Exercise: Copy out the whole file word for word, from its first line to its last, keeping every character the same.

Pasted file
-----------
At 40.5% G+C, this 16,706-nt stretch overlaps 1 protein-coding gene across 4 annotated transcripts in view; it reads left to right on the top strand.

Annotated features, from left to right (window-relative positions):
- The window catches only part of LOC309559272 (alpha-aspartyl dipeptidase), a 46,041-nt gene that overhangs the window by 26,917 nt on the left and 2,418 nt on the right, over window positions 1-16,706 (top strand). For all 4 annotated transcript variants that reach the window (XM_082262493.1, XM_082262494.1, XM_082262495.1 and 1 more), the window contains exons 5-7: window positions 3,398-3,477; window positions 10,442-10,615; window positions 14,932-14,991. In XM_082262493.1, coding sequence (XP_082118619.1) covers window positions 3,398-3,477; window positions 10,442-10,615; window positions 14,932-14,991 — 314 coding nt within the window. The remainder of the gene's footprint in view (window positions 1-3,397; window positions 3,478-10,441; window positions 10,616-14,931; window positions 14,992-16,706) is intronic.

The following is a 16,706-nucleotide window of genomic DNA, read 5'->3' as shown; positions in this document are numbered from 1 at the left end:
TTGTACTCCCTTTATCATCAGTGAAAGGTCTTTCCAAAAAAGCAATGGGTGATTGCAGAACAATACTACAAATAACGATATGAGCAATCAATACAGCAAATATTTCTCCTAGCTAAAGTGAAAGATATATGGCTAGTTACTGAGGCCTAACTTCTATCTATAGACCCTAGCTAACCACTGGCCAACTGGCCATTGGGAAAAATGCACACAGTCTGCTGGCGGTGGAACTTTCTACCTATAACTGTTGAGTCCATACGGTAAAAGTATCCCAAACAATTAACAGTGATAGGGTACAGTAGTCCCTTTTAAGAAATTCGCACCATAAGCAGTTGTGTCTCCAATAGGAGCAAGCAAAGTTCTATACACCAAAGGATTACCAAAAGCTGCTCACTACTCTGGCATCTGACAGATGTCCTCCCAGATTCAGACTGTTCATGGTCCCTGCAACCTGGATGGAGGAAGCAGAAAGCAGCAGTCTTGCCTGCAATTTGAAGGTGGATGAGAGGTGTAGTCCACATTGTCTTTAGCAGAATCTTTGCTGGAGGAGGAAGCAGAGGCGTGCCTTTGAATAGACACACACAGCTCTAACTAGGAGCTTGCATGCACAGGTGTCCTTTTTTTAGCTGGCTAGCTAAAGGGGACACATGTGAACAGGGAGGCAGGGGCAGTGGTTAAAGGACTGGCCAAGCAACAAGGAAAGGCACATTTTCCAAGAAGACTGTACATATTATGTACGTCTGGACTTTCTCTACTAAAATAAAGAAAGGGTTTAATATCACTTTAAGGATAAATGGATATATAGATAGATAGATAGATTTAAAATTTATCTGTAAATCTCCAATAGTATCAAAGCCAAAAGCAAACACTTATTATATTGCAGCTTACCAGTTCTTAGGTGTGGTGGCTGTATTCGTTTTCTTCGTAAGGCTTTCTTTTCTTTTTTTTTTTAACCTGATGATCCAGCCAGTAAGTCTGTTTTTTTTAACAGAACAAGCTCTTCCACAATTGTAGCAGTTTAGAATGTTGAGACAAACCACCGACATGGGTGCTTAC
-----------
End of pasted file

At 40.5% G+C, this 16,706-nt stretch overlaps 1 protein-coding gene across 4 annotated transcripts in view; it reads left to right on the top strand.

Annotated features, from left to right (window-relative positions):
- The window catches only part of LOC309559272 (alpha-aspartyl dipeptidase), a 46,041-nt gene that overhangs the window by 26,917 nt on the left and 2,418 nt on the right, over window positions 1-16,706 (top strand). For all 4 annotated transcript variants that reach the window (XM_082262493.1, XM_082262494.1, XM_082262495.1 and 1 more), the window contains exons 5-7: window positions 3,398-3,477; window positions 10,442-10,615; window positions 14,932-14,991. In XM_082262493.1, coding sequence (XP_082118619.1) covers window positions 3,398-3,477; window positions 10,442-10,615; window positions 14,932-14,991 — 314 coding nt within the window. The remainder of the gene's footprint in view (window positions 1-3,397; window positions 3,478-10,441; window positions 10,616-14,931; window positions 14,992-16,706) is intronic.

The following is a 16,706-nucleotide window of genomic DNA, read 5'->3' as shown; positions in this document are numbered from 1 at the left end:
TTGTACTCCCTTTATCATCAGTGAAAGGTCTTTCCAAAAAAGCAATGGGTGATTGCAGAACAATACTACAAATAACGATATGAGCAATCAATACAGCAAATATTTCTCCTAGCTAAAGTGAAAGATATATGGCTAGTTACTGAGGCCTAACTTCTATCTATAGACCCTAGCTAACCACTGGCCAACTGGCCATTGGGAAAAATGCACACAGTCTGCTGGCGGTGGAACTTTCTACCTATAACTGTTGAGTCCATACGGTAAAAGTATCCCAAACAATTAACAGTGATAGGGTACAGTAGTCCCTTTTAAGAAATTCGCACCATAAGCAGTTGTGTCTCCAATAGGAGCAAGCAAAGTTCTATACACCAAAGGATTACCAAAAGCTGCTCACTACTCTGGCATCTGACAGATGTCCTCCCAGATTCAGACTGTTCATGGTCCCTGCAACCTGGATGGAGGAAGCAGAAAGCAGCAGTCTTGCCTGCAATTTGAAGGTGGATGAGAGGTGTAGTCCACATTGTCTTTAGCAGAATCTTTGCTGGAGGAGGAAGCAGAGGCGTGCCTTTGAATAGACACACACAGCTCTAACTAGGAGCTTGCATGCACAGGTGTCCTTTTTTTAGCTGGCTAGCTAAAGGGGACACATGTGAACAGGGAGGCAGGGGCAGTGGTTAAAGGACTGGCCAAGCAACAAGGAAAGGCACATTTTCCAAGAAGACTGTACATATTATGTACGTCTGGACTTTCTCTACTAAAATAAAGAAAGGGTTTAATATCACTTTAAGGATAAATGGATATATAGATAGATAGATAGATTTAAAATTTATCTGTAAATCTCCAATAGTATCAAAGCCAAAAGCAAACACTTATTATATTGCAGCTTACCAGTTCTTAGGTGTGGTGGCTGTATTCGTTTTCTTCGTAAGGCTTTCTTTTCTTTTTTTTTTTAACCTGATGATCCAGCCAGTAAGTCTGTTTTTTTTAACAGAACAAGCTCTTCCACAATTGTAGCAGTTTAGAATGTTGAGACAAACCACCGACATGGGTGCTTAC